Since the Marshall Plan to rebuild Europe and Japan after World War II, the U.S. has exhibited global leadership on many different fronts. But failure by the U.S. to distribute sufficient Covid-19 vaccines worldwide is costing the country its global reputation — and there will likely be economic fallout, as well. The loss of the U.S.’s global leadership could have lasting impacts on global peace and prosperity. Madeleine Albright famously called the U.S. “the world’s indispensable nation” during her tenure as Ambassador to the United Nations. However, when we look at the U.S.’s track record thus far in dispensing doses of Covid vaccines to the developing nations, the country no longer fits that description. Instead, China has taken the lead on sharing doses of its vaccines with the developing world. This is a propagandistic victory for China, even though vaccines from Sinovac and Sinopharm reportedly have lower efficacy than the vaccines from Pfizer PFE +0.3% and Moderna.
China plans to export two billion doses of the Covid-19 vaccine this year, including 770 million doses it says it has shipped already. In contrast, the U.S. has shipped 110 million doses worldwide. In addition, in June, the U.S. pledged to donate 500 million Covid-19 vaccine doses from Pfizer to lower-income countries. Compared to a global population of nearly 8 billion people, the U.S.’s pledge falls far short of what is needed. According to Our World in Data, 30.2% of the world population has received at least one dose of a Covid-19, and only 15.6% is fully vaccinated. In low-income countries, however, just 1.1% of the population has received one dose.
Vaccine inequity is a global reality. While the U.S. is trying to incentivize Americans to get vaccinated, people in developing countries are protesting a lack of access. As Forbes observed, Covid vaccine distribution has been “extremely uneven.” The U.S. needs to step up its global vaccine sharing, not only to keep pace with China, but also to ensure Covid-19 inoculations do not become yet another divide between “have” and “have-not” nations.
The vaccine divide is producing an uneven map of global economic recovery, “a lopsided global recovery” that is widening the economic gap between rich and poor countries, according to the International Monetary Fund (IMF). Overall, the IMF projects a global economic growth rate of 6 percent in 2021, but that is largely due to the economic recovery in larger, developed nations; the expected 2021 growth rate for low-income, developing countries is only 3.9 percent. IMF’s chief economist, Gita Gopinath, has called for “multilateral action” to promote “rapid, worldwide access to vaccines, diagnostics and therapeutics.” Among the benefits of such actions, Gopinath added, would be adding “trillions of dollars to global economic growth.”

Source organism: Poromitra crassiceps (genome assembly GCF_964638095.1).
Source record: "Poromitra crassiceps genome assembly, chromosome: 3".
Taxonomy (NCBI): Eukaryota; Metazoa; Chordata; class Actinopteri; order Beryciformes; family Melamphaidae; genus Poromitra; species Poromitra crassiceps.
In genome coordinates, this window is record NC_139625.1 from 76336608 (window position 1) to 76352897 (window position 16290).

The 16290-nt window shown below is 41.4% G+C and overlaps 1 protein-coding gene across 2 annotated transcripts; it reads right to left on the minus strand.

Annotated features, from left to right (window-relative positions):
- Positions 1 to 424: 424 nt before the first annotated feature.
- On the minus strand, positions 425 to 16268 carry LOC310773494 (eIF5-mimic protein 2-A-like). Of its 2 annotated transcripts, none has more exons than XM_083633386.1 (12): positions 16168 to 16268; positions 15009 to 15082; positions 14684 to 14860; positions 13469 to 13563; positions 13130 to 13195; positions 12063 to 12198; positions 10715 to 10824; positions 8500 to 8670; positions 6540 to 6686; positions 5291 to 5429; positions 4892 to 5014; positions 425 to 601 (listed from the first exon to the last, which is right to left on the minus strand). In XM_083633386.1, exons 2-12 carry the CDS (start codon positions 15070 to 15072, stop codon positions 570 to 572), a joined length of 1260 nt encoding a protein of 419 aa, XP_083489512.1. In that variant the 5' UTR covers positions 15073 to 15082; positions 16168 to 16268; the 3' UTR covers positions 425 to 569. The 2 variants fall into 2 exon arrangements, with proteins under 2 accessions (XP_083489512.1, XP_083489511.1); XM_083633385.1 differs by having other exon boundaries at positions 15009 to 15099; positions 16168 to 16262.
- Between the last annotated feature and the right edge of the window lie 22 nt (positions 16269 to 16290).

The IMF has put forth a proposal to end the pandemic that calls for vaccinating at least 40 percent of the population of every country by year-end, and at least 60 percent by mid-2022. To reach this goal, at least one billion vaccine doses would need to be shared this year. Other steps include vaccine producers prioritizing deliveries to developing countries and removing trade restrictions on vaccine inputs and finished vaccines. Importantly, regional vaccine capacity would need to be established to ensure sufficient production and distribution in markets around the world. Increasing global access to vaccines clearly falls on the shoulders of the U.S. and other developed nations. One way to achieve quicker global vaccine distribution would be for developed nations to support COVAX, a partnership of several global health organizations, which could accelerate the development and manufacture of Covid-19 vaccines and improve fair and equitable access worldwide.
The U.S. government could also apply pressure on the major Covid vaccine makers to release their patents and share their technology, allow regional production of the vaccines to improve global access, and also lower the price of their vaccines. Pharma companies such as Pfizer and Moderna have been reaping windfall profits from the sale of vaccines. To illustrate, in the first three months of the year alone, Pfizer generated $3.5 billion in revenue from the Covid vaccines—nearly one-quarter of its total revenue. Moderna’s revenues from the vaccine totaled $1.73 billion in the first quarter of 2021, and it has projected Covid-19 vaccine sales of $19.2 billion this year. International business leaders have a role as well, particularly to help employees and their dependents around the globe to get vaccinated. From a humanitarian perspective, such efforts will help secure greater equity in vaccine supplies worldwide. From a business perspective, it could very well help preserve the security of the global supply chain and contribute to worldwide economic growth.
The U.S. has a history of global leadership and distributing the vaccine as widely as possible would add to that legacy. While the U.S. has lagged China in dispensing vaccines to developing countries, there is still time to pick up the slack. Everyone would benefit from wide vaccine distribution in the global community, in terms of health, wellness, and economic growth.